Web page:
Backlash? Balderdash! Where feminism is going right
By Beatrice Faust
Frontlines pamphlet series, University of New South Wales Press, 1994
64 pp., $5
Reviewed by Trish Corcoran
This pamphlet made my blood boil. Beatrice Faust asserts that the backlash against women's rights is not that bad in Australia. Books like Susan Faludi's Backlash and Naomi Wolf's The Beauty Myth — both authors from the US — are not relevant to Australia, she says.
Faust points to the "many benefits" in Australia that are lacking in the US, including a solid union movement, compulsory voting, well-organised feminist lobbies influenced by the Women's Electoral Lobby (WEL) and a mildly sympathetic media.
The backlash is not as serious in Australia, she says: "With over 20 years of legislative reform at both federal and state levels, with sustained — if not always munificent — funding for women's initiatives, with equal opportunity and anti-discrimination legislation formulated and administered by representatives of their clienteles, Australia is doing alright [sic], sister."
Apparently rape, pornography, domestic violence and sexual harassment "are being addressed more effectively in Australia than in America". However, since there is no explanation as to how or if they are being dealt with in the US, it is difficult for readers to decide for themselves.
Faust continues: "Pay is still not equal but the problem is no longer simply rates of pay but differences between part and full-time work. The gap between men's and women's wages is slowly narrowing ... The reality is that there are hurting groups — women raped, battered, scarred for life by incest — but they are relatively few. The reality is that many women such as supporting mothers, widows and divorcees without marketable skills are tragically poor. Poverty — with its contributing factors in education, job choice, pay, divorce, and superannuation — is the big issue for women. It is being addressed."
Contrary to Faust's claim that the wages gap is narrowing, the introduction of enterprise bargaining has resulted in it widening. And despite her claim that "they are relatively few", one fourth of Australian women are sexually assaulted by the time they are 18 years old.
Poverty in Australia is not being addressed; it's increasing. Poverty in the US is certainly worse than in Australia, but both Labor and the Coalition are doing their best to make sure that this country catches up. Between 1982 and 1989, the combined wealth of the richest 200 Australians soared from $5 billion to $25 billion while wage earners' real incomes were cut by 25%.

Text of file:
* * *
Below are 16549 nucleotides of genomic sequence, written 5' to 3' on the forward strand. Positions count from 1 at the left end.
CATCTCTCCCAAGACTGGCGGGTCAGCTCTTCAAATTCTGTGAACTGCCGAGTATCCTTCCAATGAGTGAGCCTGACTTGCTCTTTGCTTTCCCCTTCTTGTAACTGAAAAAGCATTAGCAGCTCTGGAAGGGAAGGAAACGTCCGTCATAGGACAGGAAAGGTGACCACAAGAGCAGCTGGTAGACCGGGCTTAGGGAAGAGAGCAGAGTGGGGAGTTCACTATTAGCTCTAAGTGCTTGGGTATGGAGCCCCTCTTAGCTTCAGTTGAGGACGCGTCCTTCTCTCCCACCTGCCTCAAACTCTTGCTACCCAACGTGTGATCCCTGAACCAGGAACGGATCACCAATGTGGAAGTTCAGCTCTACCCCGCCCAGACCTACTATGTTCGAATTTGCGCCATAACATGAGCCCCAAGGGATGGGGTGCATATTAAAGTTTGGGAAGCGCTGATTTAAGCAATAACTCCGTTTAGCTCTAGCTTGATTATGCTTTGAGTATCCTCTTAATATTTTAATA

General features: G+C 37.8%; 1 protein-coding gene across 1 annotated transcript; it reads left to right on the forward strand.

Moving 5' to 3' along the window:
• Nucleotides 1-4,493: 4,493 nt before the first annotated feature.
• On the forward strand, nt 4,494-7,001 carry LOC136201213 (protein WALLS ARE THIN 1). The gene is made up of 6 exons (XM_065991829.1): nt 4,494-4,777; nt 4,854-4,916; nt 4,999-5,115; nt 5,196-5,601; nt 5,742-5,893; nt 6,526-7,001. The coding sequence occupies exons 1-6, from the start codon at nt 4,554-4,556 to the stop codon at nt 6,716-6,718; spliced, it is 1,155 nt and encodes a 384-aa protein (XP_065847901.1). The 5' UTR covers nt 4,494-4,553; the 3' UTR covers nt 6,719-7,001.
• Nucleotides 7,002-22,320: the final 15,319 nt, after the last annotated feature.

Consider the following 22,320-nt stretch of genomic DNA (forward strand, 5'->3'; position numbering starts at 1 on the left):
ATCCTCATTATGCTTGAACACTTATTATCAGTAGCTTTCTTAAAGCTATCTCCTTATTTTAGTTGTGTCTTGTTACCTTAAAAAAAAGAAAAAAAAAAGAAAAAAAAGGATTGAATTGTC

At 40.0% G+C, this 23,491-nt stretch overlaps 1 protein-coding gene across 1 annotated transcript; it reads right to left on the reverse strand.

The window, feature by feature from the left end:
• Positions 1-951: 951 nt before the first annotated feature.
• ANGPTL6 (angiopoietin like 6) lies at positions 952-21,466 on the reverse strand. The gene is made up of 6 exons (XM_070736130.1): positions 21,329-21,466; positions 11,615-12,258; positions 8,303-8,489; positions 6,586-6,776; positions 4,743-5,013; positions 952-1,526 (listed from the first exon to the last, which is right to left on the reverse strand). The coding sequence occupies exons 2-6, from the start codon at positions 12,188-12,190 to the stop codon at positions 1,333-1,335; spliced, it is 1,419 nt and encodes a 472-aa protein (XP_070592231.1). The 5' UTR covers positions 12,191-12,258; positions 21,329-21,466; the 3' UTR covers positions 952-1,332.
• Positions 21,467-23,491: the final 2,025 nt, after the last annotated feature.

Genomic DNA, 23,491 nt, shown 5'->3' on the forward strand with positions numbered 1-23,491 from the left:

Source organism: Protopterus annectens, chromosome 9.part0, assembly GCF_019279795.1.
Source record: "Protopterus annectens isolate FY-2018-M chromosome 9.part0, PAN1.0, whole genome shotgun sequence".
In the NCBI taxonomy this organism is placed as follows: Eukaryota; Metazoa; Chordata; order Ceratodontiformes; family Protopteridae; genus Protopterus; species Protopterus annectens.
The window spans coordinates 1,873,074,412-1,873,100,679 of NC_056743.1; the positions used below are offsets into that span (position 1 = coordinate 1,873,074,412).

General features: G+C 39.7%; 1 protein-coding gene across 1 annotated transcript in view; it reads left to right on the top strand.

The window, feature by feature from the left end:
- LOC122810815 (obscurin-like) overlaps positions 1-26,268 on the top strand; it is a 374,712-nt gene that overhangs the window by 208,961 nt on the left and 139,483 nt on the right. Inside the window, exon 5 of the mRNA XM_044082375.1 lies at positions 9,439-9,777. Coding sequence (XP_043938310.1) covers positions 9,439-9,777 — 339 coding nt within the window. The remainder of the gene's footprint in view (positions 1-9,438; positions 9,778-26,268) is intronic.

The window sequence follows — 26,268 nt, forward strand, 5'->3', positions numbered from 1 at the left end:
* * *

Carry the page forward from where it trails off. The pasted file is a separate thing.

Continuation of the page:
Faust seems oblivious to such trends. Alongside increasing poverty, the push for increasing "flexibility" of the work force results in more part-time and casual jobs, predominantly held by women. Cuts to social welfare expenditure are attacking women's services established by feminists two decades ago. All of this is possible because of the backlash against women's rights in Australia.
Any suggestion that women are worse off than Faust has decided they are gets lumped into the "wimp feminist" category. In fact all "revolutionary" feminists are "wimp feminists", according to Faust.
Although those she dubs "revolutionary" come from extremely different political positions, from separatism to Marxism, Faust attributes to them the same opinions. She even writes the word upper case, as though to make us believe there's a formal group whose social role is to serve as her rhetorical scarecrow. "The Revolutionaries ... initially believed that women are pretty well entirely good and men are near enough to entirely bad."
In the world according to Faust, the feminist movement is made up of two groups — the "Revolutionaries" and the "Reformists". The "Revolutionaries" are wimps and whingers while those who do all the hard work to bring about gains for women are the "Reformists".
This pamphlet is a crude self-promotion which seeks to justify reformist politics. Its biggest flaw, however, is its underestimation of the seriousness of the backlash against women's rights. In concluding that the backlash is not serious, Faust undermines the attempt to fight it.